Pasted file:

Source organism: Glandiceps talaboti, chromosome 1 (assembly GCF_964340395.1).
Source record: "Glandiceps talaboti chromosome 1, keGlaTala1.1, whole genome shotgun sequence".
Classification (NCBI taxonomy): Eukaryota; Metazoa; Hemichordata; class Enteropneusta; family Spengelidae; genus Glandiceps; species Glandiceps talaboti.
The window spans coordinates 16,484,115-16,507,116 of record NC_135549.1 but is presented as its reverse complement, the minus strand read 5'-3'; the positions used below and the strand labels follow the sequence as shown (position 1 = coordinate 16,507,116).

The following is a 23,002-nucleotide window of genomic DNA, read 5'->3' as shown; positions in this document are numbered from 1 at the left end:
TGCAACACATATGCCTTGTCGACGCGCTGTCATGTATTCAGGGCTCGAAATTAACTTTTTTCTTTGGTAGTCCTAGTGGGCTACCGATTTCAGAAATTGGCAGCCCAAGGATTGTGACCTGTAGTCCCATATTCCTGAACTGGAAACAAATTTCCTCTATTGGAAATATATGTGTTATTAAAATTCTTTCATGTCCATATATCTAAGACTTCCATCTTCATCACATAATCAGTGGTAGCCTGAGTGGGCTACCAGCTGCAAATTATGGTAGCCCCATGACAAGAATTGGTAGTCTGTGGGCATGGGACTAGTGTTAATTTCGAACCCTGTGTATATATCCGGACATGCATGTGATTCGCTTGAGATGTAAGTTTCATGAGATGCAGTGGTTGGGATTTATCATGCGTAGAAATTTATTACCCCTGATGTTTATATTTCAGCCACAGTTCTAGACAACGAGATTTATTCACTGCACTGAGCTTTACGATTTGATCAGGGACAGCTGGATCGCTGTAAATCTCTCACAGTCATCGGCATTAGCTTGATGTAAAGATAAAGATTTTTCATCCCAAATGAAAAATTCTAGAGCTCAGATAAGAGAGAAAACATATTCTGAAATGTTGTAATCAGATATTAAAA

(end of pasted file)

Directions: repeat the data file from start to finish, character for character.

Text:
Source organism: Glandiceps talaboti, chromosome 1 (assembly GCF_964340395.1).
Source record: "Glandiceps talaboti chromosome 1, keGlaTala1.1, whole genome shotgun sequence".
Classification (NCBI taxonomy): Eukaryota; Metazoa; Hemichordata; class Enteropneusta; family Spengelidae; genus Glandiceps; species Glandiceps talaboti.
The window spans coordinates 16,484,115-16,507,116 of record NC_135549.1 but is presented as its reverse complement, the minus strand read 5'-3'; the positions used below and the strand labels follow the sequence as shown (position 1 = coordinate 16,507,116).

The following is a 23,002-nucleotide window of genomic DNA, read 5'->3' as shown; positions in this document are numbered from 1 at the left end:
TGCAACACATATGCCTTGTCGACGCGCTGTCATGTATTCAGGGCTCGAAATTAACTTTTTTCTTTGGTAGTCCTAGTGGGCTACCGATTTCAGAAATTGGCAGCCCAAGGATTGTGACCTGTAGTCCCATATTCCTGAACTGGAAACAAATTTCCTCTATTGGAAATATATGTGTTATTAAAATTCTTTCATGTCCATATATCTAAGACTTCCATCTTCATCACATAATCAGTGGTAGCCTGAGTGGGCTACCAGCTGCAAATTATGGTAGCCCCATGACAAGAATTGGTAGTCTGTGGGCATGGGACTAGTGTTAATTTCGAACCCTGTGTATATATCCGGACATGCATGTGATTCGCTTGAGATGTAAGTTTCATGAGATGCAGTGGTTGGGATTTATCATGCGTAGAAATTTATTACCCCTGATGTTTATATTTCAGCCACAGTTCTAGACAACGAGATTTATTCACTGCACTGAGCTTTACGATTTGATCAGGGACAGCTGGATCGCTGTAAATCTCTCACAGTCATCGGCATTAGCTTGATGTAAAGATAAAGATTTTTCATCCCAAATGAAAAATTCTAGAGCTCAGATAAGAGAGAAAACATATTCTGAAATGTTGTAATCAGATATTAAAA